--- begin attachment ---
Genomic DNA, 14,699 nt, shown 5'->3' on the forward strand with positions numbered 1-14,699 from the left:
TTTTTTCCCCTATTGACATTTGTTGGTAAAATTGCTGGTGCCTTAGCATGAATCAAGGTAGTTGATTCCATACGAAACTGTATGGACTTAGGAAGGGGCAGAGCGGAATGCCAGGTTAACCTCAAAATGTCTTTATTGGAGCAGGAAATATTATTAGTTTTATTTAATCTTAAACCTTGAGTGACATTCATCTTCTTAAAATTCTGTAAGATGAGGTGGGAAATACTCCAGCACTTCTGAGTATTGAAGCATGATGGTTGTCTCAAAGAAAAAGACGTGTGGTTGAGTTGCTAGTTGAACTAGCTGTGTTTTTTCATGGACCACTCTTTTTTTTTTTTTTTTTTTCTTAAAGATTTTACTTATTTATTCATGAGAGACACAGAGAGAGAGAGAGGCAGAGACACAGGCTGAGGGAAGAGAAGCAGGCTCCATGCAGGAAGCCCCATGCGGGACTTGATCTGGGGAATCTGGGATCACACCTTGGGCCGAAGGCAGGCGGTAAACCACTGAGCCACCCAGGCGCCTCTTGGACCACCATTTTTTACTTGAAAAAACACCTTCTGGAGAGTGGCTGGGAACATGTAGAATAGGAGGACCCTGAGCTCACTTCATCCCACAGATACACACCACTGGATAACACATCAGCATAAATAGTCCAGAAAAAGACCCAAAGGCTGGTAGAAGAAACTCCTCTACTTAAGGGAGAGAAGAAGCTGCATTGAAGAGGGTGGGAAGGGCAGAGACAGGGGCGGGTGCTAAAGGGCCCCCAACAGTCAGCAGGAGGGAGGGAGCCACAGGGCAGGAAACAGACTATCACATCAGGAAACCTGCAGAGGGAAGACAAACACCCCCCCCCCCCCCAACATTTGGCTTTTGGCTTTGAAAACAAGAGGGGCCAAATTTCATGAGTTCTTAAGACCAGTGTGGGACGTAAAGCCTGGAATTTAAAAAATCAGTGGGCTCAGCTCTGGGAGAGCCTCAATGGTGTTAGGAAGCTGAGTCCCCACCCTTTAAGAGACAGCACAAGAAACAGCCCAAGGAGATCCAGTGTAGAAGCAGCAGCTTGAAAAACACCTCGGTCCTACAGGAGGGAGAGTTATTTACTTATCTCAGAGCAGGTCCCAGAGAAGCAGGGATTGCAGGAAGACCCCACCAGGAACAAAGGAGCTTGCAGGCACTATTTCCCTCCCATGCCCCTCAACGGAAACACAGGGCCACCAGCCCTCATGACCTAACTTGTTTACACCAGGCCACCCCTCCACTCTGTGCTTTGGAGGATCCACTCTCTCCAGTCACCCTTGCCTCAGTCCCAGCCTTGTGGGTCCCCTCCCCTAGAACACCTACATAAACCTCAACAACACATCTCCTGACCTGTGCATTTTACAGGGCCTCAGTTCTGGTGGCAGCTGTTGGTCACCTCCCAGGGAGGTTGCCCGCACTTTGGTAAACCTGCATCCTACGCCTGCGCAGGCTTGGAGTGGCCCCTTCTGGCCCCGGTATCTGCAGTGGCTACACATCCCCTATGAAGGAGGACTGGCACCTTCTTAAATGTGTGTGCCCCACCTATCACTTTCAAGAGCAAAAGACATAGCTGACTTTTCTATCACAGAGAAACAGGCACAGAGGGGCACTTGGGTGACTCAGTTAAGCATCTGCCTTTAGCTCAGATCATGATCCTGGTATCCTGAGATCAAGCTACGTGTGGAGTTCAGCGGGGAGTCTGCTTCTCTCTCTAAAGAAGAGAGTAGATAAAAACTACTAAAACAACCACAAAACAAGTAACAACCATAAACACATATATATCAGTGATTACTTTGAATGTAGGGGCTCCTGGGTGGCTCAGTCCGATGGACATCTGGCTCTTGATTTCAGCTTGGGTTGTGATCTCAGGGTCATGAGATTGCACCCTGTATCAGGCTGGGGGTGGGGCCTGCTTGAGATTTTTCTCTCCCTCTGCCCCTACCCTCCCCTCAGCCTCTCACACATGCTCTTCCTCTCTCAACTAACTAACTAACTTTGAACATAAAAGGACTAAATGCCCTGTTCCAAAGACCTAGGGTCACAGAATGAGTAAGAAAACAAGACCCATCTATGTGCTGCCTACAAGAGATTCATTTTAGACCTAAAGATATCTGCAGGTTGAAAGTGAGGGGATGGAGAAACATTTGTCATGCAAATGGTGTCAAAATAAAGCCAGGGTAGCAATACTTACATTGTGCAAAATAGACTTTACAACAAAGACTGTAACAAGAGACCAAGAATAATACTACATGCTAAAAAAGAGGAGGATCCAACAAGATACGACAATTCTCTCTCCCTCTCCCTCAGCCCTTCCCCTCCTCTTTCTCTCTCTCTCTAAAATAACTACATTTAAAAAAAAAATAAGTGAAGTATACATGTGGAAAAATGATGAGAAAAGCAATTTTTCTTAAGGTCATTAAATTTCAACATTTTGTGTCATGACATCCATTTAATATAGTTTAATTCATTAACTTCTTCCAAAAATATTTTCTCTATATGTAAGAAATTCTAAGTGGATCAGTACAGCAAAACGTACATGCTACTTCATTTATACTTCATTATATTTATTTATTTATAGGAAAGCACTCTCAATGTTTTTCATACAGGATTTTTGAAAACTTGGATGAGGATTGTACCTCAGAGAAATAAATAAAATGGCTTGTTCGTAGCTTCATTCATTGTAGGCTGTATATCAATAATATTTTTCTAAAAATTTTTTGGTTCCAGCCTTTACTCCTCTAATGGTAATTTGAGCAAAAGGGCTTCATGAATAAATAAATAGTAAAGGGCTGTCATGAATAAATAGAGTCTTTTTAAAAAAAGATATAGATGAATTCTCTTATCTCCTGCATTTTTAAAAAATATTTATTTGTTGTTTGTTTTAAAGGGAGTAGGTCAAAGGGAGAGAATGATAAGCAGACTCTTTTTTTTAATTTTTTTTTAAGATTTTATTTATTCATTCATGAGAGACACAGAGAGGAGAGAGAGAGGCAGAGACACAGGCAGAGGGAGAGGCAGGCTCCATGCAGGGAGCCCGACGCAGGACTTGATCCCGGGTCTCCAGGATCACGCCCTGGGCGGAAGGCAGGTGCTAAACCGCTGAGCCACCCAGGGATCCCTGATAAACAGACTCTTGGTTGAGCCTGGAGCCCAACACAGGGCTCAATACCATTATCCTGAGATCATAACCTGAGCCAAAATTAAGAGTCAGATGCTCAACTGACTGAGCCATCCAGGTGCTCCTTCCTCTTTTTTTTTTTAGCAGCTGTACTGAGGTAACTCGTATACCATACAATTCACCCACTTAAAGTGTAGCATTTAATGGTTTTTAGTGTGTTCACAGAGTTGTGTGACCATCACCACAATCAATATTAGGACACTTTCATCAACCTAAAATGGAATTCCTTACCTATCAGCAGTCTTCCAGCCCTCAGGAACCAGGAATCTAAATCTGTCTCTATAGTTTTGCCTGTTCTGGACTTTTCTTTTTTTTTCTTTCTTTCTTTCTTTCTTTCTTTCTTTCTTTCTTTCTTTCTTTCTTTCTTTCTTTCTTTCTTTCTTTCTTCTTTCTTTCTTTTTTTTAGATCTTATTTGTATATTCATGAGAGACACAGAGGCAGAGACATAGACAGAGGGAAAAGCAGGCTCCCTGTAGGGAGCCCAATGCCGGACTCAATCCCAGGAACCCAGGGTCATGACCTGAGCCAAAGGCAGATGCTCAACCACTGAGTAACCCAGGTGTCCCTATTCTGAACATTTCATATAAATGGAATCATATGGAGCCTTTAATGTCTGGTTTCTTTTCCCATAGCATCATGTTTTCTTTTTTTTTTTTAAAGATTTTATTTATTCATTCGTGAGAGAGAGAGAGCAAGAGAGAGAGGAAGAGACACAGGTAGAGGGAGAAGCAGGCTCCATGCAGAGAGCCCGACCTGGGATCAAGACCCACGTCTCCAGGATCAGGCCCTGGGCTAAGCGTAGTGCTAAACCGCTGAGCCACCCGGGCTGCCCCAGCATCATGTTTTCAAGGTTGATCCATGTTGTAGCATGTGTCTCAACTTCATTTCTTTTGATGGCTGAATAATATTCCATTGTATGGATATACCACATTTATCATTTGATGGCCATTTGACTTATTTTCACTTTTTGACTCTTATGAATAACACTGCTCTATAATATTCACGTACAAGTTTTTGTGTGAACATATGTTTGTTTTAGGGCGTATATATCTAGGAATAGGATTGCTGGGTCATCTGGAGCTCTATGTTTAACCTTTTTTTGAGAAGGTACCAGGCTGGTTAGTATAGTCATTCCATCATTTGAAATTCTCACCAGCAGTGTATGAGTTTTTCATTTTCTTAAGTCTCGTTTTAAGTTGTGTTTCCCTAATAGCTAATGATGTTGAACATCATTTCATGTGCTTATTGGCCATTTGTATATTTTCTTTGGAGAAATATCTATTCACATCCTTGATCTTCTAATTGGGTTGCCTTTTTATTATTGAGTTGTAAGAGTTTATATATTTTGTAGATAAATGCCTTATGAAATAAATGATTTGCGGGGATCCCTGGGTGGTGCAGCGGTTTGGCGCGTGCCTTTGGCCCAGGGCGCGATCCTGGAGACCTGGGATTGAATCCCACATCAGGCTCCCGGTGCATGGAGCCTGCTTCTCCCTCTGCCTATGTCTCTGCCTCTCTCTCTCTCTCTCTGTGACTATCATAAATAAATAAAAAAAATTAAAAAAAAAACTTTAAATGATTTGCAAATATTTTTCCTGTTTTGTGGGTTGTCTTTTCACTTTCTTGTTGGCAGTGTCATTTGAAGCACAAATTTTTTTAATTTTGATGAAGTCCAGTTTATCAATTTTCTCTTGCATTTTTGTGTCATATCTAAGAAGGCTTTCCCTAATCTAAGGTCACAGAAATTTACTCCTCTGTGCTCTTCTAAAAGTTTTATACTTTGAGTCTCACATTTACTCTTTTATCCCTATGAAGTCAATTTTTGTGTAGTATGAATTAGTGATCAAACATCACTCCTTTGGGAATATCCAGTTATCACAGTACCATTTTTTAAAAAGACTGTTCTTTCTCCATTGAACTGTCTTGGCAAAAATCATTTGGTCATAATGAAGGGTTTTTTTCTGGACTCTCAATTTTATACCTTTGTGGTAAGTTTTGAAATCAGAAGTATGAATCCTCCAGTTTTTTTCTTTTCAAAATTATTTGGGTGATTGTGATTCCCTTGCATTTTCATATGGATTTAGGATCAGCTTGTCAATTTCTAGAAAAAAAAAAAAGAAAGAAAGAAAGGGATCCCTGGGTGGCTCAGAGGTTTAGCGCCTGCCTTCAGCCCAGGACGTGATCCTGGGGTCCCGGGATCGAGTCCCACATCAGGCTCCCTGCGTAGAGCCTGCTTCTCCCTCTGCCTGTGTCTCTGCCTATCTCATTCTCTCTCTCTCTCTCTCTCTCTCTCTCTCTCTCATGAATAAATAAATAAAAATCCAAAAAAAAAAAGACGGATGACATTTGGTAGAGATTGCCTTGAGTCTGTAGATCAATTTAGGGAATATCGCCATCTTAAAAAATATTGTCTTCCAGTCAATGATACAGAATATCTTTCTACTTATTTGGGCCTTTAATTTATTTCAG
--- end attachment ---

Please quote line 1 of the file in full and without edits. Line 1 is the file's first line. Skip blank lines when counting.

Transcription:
Genomic DNA, 14,699 nt, shown 5'->3' on the forward strand with positions numbered 1-14,699 from the left: